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  • Two Origin Stories for Experimental Philosophy.Justin Sytsma - unknown
    Both advocates and critics of experimental philosophy often describe it in narrow terms as being the empirical study of people’s intuitions about philosophical cases. This conception corresponds with a narrow origin story for the field—it grew out of a dissatisfaction with the uncritical use of philosophers’ own intuitions as evidence for philosophical claims. In contrast, a growing number of experimental philosophers have explicitly embraced a broad conception of the sub-discipline, which treats it as simply the use of empirical methods to (...)
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  • The Philosophical Personality.David M. Peña‐Guzmán & Rebekah Spera - 2017 - Hypatia 32 (4):911-927.
    The authors adopt a critico-sociological methodology to investigate the current state of the philosophical profession. According to them, the question concerning the status of philosophy cannot be answered from within the precinct of philosophical reason alone, since philosophy—understood primarily as a profession—is marked by a constitutive type of self-ignorance that prevents it from reflecting upon its own sociological conditions of actuality. This ignorance, which is both cause and effect of the organization and investment of philosophical desire, causes philosophers to lose (...)
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  • The Dimensions of Diversity: Teaching Non-Western Works in Introductory Philosophy Courses.Megan Mitchell - 2018 - Dialogue 57 (2):383-408.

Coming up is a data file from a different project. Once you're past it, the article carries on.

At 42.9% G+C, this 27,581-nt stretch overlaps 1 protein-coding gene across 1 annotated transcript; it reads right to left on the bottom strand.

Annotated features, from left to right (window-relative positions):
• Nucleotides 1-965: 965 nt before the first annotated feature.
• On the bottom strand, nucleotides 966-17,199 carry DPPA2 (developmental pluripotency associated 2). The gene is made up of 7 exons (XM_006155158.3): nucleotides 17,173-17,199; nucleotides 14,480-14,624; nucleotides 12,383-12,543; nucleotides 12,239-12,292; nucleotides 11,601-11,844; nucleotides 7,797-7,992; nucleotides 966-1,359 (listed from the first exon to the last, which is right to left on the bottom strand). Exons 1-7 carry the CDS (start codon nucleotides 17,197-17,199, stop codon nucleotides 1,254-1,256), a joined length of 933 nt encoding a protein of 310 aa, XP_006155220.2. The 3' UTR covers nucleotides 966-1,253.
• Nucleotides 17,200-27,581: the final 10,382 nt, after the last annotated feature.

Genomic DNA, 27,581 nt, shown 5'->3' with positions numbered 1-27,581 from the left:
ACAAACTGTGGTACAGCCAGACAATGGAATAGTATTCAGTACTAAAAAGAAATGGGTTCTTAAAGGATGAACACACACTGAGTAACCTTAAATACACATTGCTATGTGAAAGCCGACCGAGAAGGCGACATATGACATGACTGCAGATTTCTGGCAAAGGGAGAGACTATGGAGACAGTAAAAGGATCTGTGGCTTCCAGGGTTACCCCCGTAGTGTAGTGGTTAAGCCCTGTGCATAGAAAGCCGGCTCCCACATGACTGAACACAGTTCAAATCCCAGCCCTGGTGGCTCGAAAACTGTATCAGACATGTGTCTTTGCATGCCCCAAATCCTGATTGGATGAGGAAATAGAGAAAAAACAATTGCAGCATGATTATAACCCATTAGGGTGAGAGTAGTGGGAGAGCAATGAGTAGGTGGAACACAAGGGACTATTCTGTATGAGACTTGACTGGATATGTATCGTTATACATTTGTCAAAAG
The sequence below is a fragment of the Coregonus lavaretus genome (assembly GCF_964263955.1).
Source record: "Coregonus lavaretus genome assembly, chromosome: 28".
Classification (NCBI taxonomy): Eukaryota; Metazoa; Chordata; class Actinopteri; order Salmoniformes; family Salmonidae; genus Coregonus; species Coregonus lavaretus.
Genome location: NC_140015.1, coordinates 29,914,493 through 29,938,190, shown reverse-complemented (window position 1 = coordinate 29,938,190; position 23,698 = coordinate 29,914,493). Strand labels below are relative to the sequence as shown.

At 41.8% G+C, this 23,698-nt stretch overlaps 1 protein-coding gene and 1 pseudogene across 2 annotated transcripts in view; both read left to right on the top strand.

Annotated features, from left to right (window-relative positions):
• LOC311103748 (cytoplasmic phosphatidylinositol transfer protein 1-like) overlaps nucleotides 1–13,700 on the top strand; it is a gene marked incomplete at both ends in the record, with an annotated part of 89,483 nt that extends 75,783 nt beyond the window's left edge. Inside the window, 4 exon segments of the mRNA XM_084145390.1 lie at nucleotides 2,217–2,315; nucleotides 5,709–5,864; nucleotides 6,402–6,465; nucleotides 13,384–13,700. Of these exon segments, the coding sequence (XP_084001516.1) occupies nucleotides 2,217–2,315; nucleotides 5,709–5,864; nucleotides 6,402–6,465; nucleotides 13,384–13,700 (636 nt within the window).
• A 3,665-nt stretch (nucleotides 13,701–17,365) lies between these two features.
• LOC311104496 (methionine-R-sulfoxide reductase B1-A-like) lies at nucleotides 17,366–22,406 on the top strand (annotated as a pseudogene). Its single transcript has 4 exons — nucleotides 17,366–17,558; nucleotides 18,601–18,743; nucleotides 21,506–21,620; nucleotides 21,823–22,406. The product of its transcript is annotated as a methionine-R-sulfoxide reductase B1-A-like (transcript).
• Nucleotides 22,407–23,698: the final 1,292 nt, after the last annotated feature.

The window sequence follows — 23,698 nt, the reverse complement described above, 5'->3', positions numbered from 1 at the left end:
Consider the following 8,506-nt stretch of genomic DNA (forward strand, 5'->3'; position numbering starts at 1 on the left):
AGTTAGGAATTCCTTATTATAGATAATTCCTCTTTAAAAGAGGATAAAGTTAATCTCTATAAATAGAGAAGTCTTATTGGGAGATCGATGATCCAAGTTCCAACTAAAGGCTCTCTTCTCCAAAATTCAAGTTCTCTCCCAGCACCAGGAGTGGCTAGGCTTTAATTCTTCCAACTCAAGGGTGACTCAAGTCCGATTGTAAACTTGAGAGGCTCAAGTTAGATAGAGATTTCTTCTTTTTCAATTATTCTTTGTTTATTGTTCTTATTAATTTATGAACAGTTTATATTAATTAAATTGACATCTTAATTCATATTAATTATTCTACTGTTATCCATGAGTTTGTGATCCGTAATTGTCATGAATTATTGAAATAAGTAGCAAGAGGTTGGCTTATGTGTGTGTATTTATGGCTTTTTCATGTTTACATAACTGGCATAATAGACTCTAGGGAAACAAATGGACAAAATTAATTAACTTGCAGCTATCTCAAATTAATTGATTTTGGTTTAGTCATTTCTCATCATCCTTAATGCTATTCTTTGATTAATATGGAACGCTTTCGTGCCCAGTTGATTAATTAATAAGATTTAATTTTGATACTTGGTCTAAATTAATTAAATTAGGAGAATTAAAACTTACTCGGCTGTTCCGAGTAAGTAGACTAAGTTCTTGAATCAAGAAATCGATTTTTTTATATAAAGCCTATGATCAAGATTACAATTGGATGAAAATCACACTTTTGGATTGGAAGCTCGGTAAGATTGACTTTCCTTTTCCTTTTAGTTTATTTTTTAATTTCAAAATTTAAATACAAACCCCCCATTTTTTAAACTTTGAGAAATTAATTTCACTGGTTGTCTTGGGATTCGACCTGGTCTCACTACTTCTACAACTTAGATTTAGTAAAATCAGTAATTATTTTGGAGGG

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  • 21% Versus 79%: Explaining Philosophy’s Gender Disparities with Stereotyping and Identification.Debbie Ma, Clennie Webster, Nanae Tachibe & Robert Gressis - 2018 - Philosophical Psychology 31 (1):68-88.
    This study tests the hypothesis that the perception of philosophy as a male-oriented discipline contributes to the pronounced gender disparity within the field. To assess the hypothesis, we determined the extent to which individuals view philosophy as masculine, and whether individual differences in this correspond with greater identification with philosophy. We also tested whether identification with philosophy correlated to interest in it. We discovered, first, that the more women view philosophy as masculine, the less they identify with it, and second, (...)
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  • Explanations of the Gender Gap in Philosophy.Morgan Thompson - 2017 - Philosophy Compass 12 (3):e12406.
    Recently, researchers have begun to empirically investigate the gender gap in philosophy and provide potential explanations for the underrepresentation of women in philosophy relative to their representation in other disciplines. This empirical research as well as research on the gender gap in Science, Technology, Engineering, and Mathematics fields has shed light on a priori, armchair explanations of the gender gap. For example, implicit bias and stereotype threat may contribute much less to the philosophy gender gap than previously thought. However, new (...)